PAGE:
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Tick, Tick...Boom!

Shubert Theatre

Golden lads and girls all must,

As chimney sweepers, come to dust.

--Shakespeare, Cymbeline

Jonathan, the scrappy, talented, neurotic hero of Tick, Tick...Boom!, is a man in crisis. It's 1990, he's a week away from his 30th birthday, and while his friends are whizzing along in BMWs he seems to be stalled on the highway to nowhere. An aspiring composer living in SoHo, he dreams of writing "the Hair of the 90s"--a musical that will energize young audiences and stir reaction against the conservative, stifling materialism that engulfs America. "Let's put it this way," he says. "George Bush is president." His futuristic opera is about to be workshopped for an invited audience of "interesting people," among them a famous songwriter whose name is so holy Jonathan can only whisper it: S----n S------m. But Jonathan has misgivings that his work will be too quirky for Broadway and too expensive for the fringe, leaving him to scrounge for more grants to cut more demo tapes and mount more workshops while he squeaks by on his earnings as a waiter. "I'm a promising young composer," Jonathan says. "I've been promising so long I'm afraid I'm starting to break the fucking promise."

Meanwhile his dancer girlfriend, Susan, wants to leave Manhattan for Cape Cod--and if he won't go with her, she implies, she'll go alone. And Michael, Jonathan's gay roommate--his best friend since childhood--has dumped his acting career to make real money as a Madison Avenue market researcher, embracing the perks of the good life: a slick car and a new apartment where the bathtub is in the bathroom instead of the kitchen. But Michael knows he's living on borrowed time: he's just been diagnosed with AIDS.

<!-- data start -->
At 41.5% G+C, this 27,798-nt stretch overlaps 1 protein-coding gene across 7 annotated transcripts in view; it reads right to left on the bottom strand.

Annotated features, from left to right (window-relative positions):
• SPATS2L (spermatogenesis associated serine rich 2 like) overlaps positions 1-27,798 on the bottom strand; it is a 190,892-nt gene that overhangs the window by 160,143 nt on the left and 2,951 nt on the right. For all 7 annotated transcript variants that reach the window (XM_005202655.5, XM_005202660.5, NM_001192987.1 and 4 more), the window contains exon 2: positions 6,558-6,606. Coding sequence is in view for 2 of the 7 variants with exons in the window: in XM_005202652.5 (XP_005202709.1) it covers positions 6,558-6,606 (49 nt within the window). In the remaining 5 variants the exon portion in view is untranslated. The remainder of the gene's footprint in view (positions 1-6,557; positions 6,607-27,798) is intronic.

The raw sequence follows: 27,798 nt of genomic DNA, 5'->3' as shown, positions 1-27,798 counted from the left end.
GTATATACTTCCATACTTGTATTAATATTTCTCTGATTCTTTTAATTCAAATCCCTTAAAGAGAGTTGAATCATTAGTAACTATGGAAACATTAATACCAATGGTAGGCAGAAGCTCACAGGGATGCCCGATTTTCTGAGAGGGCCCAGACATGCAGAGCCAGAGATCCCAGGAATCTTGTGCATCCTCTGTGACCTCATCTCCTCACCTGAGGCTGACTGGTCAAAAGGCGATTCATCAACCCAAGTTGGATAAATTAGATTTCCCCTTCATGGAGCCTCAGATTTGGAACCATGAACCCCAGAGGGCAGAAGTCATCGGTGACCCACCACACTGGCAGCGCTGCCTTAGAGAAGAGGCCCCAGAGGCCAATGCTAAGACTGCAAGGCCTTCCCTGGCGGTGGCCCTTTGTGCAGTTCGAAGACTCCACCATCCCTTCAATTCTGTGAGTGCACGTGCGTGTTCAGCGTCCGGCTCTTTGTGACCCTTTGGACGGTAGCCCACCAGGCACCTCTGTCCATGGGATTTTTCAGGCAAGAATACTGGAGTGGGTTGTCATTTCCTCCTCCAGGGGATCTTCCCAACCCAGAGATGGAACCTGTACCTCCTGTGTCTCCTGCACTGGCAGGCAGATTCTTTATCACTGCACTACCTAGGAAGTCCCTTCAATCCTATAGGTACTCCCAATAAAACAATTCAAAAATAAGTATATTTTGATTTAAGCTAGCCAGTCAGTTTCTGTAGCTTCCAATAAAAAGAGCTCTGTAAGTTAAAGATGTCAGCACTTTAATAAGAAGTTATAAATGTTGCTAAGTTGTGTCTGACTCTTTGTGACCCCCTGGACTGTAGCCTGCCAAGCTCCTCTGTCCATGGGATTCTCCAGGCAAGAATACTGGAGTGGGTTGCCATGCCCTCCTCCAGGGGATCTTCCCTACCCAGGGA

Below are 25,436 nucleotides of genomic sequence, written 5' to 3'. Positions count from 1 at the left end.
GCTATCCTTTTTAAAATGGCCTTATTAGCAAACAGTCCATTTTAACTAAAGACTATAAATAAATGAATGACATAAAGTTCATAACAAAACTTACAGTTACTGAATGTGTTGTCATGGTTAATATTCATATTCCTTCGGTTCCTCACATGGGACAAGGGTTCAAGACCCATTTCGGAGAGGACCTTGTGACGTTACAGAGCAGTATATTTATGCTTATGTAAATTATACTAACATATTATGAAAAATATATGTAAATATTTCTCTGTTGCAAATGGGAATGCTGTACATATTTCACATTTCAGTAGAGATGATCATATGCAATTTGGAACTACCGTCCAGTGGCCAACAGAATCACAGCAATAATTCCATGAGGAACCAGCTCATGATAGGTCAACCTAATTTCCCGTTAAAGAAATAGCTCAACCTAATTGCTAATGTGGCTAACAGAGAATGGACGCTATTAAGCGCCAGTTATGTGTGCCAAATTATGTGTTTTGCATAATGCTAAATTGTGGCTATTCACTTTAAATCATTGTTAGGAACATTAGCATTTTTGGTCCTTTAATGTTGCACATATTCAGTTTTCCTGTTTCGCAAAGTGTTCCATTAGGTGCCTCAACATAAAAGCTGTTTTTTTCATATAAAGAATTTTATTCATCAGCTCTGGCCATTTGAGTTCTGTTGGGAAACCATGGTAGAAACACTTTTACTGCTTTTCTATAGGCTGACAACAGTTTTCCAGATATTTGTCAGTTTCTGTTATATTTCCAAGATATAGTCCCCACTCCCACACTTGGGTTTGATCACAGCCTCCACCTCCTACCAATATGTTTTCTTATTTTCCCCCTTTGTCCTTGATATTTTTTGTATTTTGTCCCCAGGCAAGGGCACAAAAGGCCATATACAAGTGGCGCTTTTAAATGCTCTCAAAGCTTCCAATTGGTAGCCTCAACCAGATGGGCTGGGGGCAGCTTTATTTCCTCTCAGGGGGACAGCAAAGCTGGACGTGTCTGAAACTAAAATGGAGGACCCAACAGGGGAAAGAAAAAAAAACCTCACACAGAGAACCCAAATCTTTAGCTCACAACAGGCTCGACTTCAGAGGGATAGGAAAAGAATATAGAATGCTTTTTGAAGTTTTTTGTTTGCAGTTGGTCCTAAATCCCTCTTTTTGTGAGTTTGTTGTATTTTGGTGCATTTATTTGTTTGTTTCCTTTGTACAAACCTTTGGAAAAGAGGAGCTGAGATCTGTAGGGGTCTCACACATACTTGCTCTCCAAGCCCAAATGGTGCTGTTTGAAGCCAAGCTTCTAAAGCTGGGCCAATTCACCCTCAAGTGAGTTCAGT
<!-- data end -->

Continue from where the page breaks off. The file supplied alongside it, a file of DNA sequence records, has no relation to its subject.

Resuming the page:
Jonathan is living on borrowed time too. He doesn't realize it--but we do, because he's the alter ego of Jonathan Larson, the creator of this autobiographical musical. When Larson penned the one-man show that evolved into Tick, Tick...Boom!, he didn't know that he would indeed go on to write "the Hair of the 90s": Rent, the Broadway hit about Lower East Side artists coping with drugs, AIDS, and homelessness. He also didn't know he would die of an aortic aneurysm at the age of 36, shortly before his masterpiece's much anticipated opening in 1996.

The cult that has grown up around Rent and its creator provides a potent subtext for Tick, Tick...Boom!--an engaging little musical that doubtless would have had trouble reaching a national audience under different circumstances. Originally called 30/90, this "rock monologue" got put on hold while Larson turned his attention to Rent, a reworking of Puccini's La boheme in which a Larson-like observer documents the lives of his outsider circle. After Larson's death, several of his friends convinced his family to let them transform 30/90 into a three-person one-act. Playwright David Auburn (Proof), arranger Stephen Oremus, and director Scott Schwartz shepherded the revised and retitled work into a successful off-Broadway production, now playing here in a touring edition.